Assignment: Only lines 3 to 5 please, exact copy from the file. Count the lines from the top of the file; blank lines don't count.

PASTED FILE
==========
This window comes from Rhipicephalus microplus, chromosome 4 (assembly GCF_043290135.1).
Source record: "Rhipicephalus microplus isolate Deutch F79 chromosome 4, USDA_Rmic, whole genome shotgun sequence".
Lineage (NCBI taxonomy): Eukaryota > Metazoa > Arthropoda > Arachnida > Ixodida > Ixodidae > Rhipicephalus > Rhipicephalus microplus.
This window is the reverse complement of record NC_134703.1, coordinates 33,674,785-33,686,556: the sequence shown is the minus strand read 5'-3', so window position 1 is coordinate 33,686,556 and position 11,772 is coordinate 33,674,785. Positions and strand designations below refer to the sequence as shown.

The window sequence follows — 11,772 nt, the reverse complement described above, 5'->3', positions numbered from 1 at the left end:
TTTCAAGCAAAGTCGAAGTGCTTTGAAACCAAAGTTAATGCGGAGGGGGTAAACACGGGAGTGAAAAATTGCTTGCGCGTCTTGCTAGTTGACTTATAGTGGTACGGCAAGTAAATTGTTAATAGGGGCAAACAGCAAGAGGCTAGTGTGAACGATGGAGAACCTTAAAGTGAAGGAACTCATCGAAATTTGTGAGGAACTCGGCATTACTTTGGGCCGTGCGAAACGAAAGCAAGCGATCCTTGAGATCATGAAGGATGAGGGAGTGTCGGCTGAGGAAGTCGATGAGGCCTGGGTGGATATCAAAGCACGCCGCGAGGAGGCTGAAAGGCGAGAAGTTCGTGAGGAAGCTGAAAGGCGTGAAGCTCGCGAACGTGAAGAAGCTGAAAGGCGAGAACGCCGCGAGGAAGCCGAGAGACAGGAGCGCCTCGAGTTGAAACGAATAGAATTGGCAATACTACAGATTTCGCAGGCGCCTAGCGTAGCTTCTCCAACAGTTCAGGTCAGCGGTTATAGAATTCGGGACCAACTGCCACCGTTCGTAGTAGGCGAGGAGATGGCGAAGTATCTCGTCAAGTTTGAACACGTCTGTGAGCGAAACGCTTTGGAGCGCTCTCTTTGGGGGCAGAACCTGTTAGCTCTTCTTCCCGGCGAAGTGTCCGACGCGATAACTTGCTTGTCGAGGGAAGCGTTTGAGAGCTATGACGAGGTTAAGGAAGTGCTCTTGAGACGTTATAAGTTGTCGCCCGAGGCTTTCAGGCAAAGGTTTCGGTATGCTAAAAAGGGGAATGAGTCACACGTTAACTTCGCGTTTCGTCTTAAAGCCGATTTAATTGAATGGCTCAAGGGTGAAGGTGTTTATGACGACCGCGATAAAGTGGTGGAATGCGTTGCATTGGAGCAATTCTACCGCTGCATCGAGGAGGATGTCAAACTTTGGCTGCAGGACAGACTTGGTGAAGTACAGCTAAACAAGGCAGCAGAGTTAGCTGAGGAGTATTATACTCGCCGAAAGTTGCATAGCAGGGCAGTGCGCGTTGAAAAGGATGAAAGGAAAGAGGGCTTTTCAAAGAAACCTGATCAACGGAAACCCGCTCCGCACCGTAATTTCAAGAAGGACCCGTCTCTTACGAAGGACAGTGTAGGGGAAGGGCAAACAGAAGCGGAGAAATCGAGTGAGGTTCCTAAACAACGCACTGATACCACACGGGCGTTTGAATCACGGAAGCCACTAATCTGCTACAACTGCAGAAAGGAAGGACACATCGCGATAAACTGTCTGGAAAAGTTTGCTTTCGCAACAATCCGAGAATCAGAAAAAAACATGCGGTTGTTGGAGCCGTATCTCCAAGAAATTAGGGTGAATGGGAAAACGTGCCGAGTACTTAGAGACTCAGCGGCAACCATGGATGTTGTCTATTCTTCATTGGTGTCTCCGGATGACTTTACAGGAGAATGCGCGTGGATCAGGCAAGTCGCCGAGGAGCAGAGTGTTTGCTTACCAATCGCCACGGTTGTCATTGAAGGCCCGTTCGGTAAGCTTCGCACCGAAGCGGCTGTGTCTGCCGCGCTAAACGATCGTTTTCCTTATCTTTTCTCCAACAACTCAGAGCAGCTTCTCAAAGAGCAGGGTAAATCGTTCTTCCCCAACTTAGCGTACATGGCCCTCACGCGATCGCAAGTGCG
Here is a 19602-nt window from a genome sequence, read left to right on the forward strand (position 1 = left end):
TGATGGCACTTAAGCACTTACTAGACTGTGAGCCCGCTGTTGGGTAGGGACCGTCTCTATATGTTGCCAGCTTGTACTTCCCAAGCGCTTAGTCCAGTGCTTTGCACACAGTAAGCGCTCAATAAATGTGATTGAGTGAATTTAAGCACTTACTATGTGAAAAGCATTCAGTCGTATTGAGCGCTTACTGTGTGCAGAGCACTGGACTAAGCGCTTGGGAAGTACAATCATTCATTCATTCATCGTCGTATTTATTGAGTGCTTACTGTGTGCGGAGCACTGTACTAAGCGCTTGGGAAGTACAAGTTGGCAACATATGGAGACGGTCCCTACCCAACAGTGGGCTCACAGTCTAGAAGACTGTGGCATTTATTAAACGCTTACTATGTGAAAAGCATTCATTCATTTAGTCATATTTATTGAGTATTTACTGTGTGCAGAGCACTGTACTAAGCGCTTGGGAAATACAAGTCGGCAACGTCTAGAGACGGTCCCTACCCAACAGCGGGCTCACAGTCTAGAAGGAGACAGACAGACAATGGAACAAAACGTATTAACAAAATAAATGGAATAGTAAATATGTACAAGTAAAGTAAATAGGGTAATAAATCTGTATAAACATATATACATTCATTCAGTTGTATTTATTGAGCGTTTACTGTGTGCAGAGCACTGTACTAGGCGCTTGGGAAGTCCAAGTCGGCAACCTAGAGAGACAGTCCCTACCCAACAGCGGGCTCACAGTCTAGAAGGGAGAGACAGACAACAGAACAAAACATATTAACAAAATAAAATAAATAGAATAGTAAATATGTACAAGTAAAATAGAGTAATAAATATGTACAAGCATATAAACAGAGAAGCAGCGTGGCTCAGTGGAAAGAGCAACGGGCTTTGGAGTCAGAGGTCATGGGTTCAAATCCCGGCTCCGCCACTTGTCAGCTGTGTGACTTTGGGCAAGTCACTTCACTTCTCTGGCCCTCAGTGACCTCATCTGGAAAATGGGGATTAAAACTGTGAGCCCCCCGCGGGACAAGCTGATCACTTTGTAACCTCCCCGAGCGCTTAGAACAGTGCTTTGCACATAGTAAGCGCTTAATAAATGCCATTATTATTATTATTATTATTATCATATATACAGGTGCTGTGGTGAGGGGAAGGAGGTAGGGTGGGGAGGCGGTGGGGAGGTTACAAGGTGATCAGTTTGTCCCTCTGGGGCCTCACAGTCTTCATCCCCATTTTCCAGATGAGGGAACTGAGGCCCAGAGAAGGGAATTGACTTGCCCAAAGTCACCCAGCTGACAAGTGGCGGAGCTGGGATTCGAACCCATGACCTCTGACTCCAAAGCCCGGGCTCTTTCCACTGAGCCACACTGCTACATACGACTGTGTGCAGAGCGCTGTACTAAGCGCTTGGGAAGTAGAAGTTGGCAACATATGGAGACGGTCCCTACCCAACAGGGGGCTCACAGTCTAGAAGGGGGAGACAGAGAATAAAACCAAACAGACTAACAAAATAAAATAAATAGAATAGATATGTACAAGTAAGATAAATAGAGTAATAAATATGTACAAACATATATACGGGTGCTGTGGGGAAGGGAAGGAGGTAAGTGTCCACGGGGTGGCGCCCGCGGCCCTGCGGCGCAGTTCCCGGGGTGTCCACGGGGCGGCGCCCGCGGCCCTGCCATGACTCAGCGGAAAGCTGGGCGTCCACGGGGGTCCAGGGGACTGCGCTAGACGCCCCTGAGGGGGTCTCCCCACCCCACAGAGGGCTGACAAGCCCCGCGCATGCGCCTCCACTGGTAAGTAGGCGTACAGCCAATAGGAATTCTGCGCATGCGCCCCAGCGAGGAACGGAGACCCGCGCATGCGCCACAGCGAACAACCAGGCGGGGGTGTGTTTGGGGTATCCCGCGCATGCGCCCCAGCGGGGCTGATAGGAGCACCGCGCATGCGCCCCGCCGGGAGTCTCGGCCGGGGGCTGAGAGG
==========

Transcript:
Lineage (NCBI taxonomy): Eukaryota > Metazoa > Arthropoda > Arachnida > Ixodida > Ixodidae > Rhipicephalus > Rhipicephalus microplus.
This window is the reverse complement of record NC_134703.1, coordinates 33,674,785-33,686,556: the sequence shown is the minus strand read 5'-3', so window position 1 is coordinate 33,686,556 and position 11,772 is coordinate 33,674,785. Positions and strand designations below refer to the sequence as shown.

The window sequence follows — 11,772 nt, the reverse complement described above, 5'->3', positions numbered from 1 at the left end: